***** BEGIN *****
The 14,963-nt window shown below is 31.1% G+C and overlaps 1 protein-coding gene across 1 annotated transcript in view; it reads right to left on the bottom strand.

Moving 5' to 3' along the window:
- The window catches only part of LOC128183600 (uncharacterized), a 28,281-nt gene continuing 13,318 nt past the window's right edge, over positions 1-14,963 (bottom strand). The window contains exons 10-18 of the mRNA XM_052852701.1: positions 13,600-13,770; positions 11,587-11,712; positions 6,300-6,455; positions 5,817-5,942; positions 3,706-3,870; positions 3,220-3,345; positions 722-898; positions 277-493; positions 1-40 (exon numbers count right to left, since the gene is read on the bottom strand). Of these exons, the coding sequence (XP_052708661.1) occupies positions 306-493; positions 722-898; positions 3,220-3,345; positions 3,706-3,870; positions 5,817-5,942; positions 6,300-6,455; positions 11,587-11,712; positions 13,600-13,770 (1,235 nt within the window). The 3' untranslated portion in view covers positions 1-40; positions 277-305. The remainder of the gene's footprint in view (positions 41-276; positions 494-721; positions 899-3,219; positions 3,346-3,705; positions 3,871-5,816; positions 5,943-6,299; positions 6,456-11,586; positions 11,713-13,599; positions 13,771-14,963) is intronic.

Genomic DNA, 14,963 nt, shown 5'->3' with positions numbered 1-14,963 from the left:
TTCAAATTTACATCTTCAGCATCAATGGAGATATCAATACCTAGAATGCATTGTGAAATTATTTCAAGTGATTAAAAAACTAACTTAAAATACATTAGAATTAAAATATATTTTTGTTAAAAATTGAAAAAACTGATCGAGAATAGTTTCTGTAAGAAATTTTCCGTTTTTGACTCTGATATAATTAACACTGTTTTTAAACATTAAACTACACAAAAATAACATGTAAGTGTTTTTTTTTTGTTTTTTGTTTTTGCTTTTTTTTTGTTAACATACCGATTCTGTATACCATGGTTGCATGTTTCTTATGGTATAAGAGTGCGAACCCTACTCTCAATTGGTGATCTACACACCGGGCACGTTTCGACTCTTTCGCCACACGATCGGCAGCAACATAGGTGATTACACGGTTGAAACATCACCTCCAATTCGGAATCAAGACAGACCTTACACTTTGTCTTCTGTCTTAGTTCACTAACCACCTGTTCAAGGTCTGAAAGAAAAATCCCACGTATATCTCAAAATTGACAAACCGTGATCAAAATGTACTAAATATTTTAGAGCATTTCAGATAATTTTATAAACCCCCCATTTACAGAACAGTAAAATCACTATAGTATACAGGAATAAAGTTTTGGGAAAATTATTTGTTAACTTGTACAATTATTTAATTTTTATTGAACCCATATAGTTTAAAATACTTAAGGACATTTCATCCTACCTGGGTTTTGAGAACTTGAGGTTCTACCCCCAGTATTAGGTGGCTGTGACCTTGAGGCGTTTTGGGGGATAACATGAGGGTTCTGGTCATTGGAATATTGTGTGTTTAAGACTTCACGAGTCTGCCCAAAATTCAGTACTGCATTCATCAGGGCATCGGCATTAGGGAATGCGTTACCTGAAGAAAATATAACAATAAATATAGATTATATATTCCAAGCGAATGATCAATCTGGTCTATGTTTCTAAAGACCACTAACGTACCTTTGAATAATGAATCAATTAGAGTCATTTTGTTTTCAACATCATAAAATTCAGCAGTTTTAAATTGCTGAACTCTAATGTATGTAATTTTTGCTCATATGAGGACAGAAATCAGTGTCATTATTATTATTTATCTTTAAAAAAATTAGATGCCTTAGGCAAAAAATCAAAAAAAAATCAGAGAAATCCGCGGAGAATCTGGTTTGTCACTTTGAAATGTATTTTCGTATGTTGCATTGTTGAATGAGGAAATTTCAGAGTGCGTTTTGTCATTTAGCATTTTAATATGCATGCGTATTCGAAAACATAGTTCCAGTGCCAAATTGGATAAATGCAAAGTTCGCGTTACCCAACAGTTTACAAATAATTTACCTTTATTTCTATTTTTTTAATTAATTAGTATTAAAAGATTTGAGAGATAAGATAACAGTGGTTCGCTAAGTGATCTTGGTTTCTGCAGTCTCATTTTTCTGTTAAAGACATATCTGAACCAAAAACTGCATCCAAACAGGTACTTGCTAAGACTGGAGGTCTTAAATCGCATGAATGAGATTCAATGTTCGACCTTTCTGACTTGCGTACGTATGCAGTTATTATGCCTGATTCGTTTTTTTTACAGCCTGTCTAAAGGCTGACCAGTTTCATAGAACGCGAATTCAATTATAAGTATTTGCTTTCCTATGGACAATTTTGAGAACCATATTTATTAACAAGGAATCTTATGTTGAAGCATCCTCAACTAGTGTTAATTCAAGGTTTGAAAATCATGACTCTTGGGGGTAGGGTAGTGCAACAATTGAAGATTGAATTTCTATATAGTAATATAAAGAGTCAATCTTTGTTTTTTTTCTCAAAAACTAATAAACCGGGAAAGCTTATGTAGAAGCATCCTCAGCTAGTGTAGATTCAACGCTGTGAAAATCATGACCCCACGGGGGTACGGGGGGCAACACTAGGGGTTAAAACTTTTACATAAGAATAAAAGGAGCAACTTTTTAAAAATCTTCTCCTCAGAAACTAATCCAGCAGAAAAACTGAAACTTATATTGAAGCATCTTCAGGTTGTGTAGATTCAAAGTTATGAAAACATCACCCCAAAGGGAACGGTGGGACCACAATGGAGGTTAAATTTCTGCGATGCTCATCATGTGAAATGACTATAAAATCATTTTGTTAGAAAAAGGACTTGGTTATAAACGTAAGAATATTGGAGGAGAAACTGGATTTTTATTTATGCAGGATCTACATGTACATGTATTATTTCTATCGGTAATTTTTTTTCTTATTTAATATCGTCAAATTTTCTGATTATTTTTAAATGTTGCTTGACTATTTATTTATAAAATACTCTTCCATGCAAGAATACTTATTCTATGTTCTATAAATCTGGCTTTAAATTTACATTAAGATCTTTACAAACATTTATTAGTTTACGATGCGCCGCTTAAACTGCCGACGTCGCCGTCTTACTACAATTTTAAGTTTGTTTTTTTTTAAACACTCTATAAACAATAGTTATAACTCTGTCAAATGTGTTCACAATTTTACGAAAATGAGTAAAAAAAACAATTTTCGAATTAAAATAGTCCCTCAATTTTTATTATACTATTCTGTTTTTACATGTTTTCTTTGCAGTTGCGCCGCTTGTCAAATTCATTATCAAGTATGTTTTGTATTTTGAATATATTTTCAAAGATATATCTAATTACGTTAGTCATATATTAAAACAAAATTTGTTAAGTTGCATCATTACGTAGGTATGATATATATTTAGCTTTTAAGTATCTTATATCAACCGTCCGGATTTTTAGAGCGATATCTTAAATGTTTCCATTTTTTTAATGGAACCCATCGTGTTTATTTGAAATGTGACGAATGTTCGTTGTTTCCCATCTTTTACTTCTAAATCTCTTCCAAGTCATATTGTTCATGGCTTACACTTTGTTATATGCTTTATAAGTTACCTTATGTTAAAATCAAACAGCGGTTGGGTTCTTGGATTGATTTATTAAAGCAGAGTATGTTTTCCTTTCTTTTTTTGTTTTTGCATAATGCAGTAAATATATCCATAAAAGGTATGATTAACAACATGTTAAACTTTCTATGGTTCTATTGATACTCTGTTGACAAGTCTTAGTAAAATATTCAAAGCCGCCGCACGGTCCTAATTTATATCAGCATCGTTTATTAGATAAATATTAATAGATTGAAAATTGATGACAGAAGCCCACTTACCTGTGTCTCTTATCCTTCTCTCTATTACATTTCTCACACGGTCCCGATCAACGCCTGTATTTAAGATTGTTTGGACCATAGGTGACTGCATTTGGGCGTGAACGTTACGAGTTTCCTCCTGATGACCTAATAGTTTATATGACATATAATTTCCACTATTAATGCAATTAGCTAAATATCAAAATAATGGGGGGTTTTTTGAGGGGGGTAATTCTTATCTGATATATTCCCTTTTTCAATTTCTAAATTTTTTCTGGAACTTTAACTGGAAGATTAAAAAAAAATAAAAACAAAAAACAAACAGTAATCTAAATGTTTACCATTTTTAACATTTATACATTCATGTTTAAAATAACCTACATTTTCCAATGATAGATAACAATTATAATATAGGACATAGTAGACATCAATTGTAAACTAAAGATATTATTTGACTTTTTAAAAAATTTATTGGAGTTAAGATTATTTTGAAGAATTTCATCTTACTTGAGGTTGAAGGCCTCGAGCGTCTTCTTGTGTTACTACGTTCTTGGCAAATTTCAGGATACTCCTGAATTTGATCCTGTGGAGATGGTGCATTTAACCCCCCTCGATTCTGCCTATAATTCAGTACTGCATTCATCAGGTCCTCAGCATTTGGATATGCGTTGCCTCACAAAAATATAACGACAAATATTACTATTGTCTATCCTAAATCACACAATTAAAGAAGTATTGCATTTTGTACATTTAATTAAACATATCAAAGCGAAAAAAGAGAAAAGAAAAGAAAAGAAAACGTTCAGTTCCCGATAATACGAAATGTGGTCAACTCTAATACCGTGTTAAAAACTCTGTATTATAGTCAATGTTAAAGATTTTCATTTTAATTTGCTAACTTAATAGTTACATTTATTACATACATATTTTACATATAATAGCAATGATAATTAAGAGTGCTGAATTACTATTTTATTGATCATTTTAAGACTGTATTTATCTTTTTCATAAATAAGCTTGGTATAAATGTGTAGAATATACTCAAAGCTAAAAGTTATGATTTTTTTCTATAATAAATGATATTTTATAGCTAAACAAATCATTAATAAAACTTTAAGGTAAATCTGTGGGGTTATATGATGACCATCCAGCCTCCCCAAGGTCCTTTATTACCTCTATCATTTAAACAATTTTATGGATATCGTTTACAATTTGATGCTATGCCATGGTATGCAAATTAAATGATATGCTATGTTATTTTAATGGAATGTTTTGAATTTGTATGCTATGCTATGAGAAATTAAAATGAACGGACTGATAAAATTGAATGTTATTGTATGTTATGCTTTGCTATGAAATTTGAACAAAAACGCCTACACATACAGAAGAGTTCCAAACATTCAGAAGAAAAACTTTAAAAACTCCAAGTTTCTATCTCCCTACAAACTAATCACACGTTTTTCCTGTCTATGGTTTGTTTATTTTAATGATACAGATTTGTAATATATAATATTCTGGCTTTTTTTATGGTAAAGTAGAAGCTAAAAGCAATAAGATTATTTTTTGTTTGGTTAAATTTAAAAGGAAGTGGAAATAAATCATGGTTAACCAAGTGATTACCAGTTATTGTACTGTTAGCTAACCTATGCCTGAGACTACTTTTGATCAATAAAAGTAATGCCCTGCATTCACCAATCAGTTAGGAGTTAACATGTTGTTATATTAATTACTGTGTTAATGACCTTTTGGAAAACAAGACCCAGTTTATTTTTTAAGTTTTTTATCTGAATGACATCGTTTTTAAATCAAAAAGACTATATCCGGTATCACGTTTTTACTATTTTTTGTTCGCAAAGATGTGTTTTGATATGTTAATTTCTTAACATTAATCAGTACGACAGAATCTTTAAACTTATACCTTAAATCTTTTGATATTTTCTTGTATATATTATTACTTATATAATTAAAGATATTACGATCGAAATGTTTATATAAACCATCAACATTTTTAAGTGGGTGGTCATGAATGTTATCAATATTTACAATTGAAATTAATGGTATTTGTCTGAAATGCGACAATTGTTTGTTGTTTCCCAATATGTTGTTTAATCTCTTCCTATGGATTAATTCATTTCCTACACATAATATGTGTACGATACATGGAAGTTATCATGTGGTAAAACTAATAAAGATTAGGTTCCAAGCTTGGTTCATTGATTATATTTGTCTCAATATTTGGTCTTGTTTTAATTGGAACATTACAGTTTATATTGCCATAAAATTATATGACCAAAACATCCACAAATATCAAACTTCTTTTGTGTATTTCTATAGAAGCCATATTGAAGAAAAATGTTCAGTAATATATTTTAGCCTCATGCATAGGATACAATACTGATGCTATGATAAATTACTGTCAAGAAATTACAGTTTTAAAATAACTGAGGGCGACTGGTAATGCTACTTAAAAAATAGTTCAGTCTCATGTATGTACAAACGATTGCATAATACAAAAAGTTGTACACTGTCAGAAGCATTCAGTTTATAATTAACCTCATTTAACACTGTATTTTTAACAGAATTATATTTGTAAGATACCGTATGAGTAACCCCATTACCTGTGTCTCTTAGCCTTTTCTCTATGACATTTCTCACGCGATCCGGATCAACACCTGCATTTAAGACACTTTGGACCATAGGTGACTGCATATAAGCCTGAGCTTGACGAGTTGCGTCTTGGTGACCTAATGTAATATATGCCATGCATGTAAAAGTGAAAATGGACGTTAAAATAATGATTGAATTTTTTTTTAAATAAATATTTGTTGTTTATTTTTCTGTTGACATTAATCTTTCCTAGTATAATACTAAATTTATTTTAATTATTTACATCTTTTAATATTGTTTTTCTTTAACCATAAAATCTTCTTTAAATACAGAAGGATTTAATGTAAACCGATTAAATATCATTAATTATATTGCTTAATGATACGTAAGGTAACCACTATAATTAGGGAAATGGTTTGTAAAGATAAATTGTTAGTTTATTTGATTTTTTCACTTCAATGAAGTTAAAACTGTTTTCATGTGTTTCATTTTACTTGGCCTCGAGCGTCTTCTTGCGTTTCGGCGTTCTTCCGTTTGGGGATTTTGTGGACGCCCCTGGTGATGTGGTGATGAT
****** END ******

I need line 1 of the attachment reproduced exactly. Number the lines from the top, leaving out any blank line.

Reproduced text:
The 14,963-nt window shown below is 31.1% G+C and overlaps 1 protein-coding gene across 1 annotated transcript in view; it reads right to left on the bottom strand.